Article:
澳洲Australia property Victorian Building Warranty | Sydney
在澳大利亚 Hi all, I currently have a PPOR and 10K cash in the bank which I plan to use as a deposit for a IP early next year. Is it possible for me to place this into my PPOR loan and then redraw the 10K when Im ready for the IP and then claim the int Hi Guys, Ive found a property that has mentioned two payments coming up of $1400 to apparently top up the admin fund and 2 have just been paid. Im looking at a financial statement (basically a balance sheet) for the strata and its all a bit
I'm wondering how I go about claiming on the building warranty in Victoria.
Our situation is that we have just had a building inspection done on a place we are about to purchase. The inspector has found the following problems, which they say are minor.
i. No insulaiton in the roof
ii. no cross ventilation
iii. not enough insulation in the party wall
According to the building inspector i and ii maybe iii are claimable on the building warranty. The building is only 3 years old, so it has 4 years left under warranty.
I've looked at the following sites, done a google search and I'm still stumped.
Have any of you claimed on your warranties. If so what do I need to do to get the ball rolling.
Thanks in Advance
As you haven't bought the property yet, why are you thinking warranty claim, why not vendor to bring up to standard prior to sale, or make allowance in price when negotiating?
The building inspection is to verify the actual state of the property. If you buy it 'in full knowledge' and accept the defects, then there is no claim. The original builder (whether registered / contract builder or 'owner builder' is the first port of call. The original insurance assessment will tell you if anything was listed as a 'defect' at the first sale. Those 'defects' remain uninsured from that point onwards.
If, at the original sale, a monetary adjustment was made, then that's it. Subsequent purchasers can only deal with subsequent vendors.
It's a bit like eg getting compensation for losing a bit of your front garden due to road widening. The Roads Board gets a valuation figure by which the value of the property is diminished by the loss of the land and amenity AT THE TIME, and compensates the owner once. If the property isn't sold for twenty years, or is sold shortly after is of no consequence. The owner AT THE TIME got compensated. Thereafter, it's back to market value at the time of any further sale.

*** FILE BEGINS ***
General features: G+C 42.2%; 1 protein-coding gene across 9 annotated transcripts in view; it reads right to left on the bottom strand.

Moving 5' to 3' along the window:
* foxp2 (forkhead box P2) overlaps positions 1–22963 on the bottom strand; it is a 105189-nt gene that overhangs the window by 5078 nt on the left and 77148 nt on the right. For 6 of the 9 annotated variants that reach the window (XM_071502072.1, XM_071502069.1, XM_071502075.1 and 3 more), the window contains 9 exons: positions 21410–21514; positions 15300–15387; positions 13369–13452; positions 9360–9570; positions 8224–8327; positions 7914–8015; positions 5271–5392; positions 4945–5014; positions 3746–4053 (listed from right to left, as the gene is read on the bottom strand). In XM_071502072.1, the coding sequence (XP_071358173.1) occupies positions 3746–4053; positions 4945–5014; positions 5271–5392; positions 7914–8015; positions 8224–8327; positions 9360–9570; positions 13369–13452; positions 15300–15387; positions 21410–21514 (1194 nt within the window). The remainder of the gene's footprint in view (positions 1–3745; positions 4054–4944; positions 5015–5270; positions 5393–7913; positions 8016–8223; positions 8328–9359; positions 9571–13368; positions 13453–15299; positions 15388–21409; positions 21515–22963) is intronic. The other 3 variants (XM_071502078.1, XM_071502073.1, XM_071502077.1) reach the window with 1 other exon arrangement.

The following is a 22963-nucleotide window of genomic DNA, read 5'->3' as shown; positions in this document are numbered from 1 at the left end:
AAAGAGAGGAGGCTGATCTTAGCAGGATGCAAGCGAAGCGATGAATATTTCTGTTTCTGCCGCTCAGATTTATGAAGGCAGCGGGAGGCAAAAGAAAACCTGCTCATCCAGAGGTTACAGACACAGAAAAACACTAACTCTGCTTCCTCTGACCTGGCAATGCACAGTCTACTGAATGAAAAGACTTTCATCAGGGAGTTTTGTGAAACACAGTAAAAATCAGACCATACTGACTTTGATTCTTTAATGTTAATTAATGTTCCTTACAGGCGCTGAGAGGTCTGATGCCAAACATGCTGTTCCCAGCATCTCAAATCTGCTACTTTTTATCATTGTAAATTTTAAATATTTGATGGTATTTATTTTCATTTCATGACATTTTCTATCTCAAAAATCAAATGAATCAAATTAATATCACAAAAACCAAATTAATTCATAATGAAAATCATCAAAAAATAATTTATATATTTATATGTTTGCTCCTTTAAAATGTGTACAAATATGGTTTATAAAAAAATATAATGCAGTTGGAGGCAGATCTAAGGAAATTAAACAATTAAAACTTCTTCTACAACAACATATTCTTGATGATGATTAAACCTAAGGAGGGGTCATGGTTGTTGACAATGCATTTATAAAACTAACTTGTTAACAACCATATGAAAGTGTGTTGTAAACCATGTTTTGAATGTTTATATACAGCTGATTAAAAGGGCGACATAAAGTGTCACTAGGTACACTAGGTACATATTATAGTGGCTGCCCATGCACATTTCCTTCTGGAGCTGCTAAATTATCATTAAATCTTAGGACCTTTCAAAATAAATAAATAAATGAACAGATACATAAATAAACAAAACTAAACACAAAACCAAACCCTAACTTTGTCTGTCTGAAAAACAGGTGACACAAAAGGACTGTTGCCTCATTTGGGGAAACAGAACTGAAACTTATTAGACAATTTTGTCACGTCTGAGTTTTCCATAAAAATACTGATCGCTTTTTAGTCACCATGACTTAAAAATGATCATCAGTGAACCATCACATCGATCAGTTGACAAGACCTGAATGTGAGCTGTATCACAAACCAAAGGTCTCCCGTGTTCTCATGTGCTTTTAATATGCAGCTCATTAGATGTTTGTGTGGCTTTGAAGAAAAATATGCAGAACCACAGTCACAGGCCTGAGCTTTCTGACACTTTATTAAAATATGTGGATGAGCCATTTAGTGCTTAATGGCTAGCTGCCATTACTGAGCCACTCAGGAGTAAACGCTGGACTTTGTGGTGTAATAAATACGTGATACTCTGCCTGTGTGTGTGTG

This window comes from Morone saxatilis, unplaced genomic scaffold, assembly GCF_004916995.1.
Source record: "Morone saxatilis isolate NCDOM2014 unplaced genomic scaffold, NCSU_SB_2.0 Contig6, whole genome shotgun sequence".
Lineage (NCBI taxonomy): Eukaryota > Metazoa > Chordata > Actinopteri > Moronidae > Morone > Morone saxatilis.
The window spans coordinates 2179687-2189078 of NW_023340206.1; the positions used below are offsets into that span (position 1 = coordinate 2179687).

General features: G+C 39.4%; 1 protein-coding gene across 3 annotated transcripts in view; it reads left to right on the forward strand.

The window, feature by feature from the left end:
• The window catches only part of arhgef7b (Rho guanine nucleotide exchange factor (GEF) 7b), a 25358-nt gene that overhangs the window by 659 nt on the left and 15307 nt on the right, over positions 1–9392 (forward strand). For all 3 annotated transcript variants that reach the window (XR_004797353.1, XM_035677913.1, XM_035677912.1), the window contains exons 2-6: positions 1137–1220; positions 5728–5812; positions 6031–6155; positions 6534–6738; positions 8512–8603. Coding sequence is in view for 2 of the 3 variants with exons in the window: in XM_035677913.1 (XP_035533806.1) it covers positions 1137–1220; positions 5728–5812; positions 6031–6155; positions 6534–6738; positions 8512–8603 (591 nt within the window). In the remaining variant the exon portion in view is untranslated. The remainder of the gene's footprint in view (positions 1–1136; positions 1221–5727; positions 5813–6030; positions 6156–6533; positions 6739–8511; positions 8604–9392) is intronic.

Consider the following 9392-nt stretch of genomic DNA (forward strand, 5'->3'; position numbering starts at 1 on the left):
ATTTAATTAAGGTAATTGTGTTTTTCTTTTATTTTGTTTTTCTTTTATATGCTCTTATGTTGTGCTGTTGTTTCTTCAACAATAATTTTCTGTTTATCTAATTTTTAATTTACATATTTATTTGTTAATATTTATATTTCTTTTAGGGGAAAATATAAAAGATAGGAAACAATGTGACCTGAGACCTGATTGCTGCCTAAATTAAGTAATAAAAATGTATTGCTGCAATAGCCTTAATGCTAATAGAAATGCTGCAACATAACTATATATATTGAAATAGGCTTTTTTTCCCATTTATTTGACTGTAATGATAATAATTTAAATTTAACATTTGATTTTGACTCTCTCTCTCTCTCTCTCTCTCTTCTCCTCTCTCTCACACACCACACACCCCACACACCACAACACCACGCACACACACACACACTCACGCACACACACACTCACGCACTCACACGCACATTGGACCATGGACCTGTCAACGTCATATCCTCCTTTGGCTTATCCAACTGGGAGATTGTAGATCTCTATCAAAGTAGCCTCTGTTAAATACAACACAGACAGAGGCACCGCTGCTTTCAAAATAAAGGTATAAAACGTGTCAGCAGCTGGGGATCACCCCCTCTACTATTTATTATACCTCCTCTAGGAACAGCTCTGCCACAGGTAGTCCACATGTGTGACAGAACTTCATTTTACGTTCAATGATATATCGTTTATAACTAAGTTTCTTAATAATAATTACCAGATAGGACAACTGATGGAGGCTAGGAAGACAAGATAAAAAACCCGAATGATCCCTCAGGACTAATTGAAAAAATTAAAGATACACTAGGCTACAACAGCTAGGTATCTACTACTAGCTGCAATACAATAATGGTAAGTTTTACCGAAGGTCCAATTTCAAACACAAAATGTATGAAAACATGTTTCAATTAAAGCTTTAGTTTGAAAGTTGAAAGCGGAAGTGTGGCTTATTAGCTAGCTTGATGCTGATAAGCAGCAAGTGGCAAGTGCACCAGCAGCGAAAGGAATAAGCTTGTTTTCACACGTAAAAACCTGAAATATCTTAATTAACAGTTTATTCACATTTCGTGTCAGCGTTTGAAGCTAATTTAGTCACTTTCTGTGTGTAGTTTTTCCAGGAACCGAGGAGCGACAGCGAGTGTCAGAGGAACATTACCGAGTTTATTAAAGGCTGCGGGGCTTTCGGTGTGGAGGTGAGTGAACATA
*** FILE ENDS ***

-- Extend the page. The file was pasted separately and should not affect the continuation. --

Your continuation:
So, warranty insurance is only for defects not listed on the original condition report. If it was noted that ventilation was inadequate, or the insulation wasn't installed, insurance doesn't cover this as the subsequent purchaser bought the property knowing of these problems.
So check the Section 32 which should contain all relevant documents. If these are missing, ask the selling agent to get this information from the vendor / vendor's solicitor. If the property is outside the required time frame, then this information is redundant and it's back to caveat emptor.
However, if the property is still within original warranty period with original owners, then they should insist on completion of the building contract. Which raises another question - assuming the vendors are residing in the house, but is the building technically complete, and has the Certificate of Occupancy /Completion been issued? The period of warranty starts when after inspection / Certificate is issued. So you may get a bonus of extra time on the warranty if these 'finals' haven't yet been done.
Read the paperwork - every page - to clarify the situation.
PS 'According to the building inspector' implies that the building inspector is an expert on insurance. But the statements attributed to the inspector casts doubt on that assumption.
Under the previous system, the builder took out an insurance policy IN THE NAME OF the owner. Claims on the policy were subject to a handicap eg in the first year, the owner had to pay eg the first $500 of a claim, in the second year the first $750, in the third year the first $1000 etc This handicap was to discourage nuisance claims. the builder, as stated in the Building Contract, would have specified a maintenance period, which was usually three months from handover but some of the larger builders offered twelve months.
Equally, an owner/builder does not have to take out insurance until they sell the property, and then only for the balance of the six years since the Certificate of Occ/Completion was issued. (previously 6.5 years)
The new insurance system requires the owner to first contact the builder or owner/builder, and if they refuse/are insolvent/have ceased trading/are dead, then and only then, will the insurance consider the claim. Insurance is to be considered a last resort and is not for failing to complete a contract (which lack of insulation would be).
As you would be aware, documents must be signed in sequence
1. Section 32 must be presented and signed first
2. Insurance must be signed over to the purchaser
3. The contracts are signed.
If steps 1 or 2 are not done property, then even if the sale is unconditional and the purchaser has paid a deposit, theoretically, a purchaser can cancel the sale relying on the point of law only, at any time up to accepting title and taking possession of the property (settlement).
Avoiding the sale rests entirely with the purchaser. Vendors who don't have their paperwork in order and are perhaps urging agents to act quickly risk losing the sale entirely if everything is not in order - and this applies even at auction!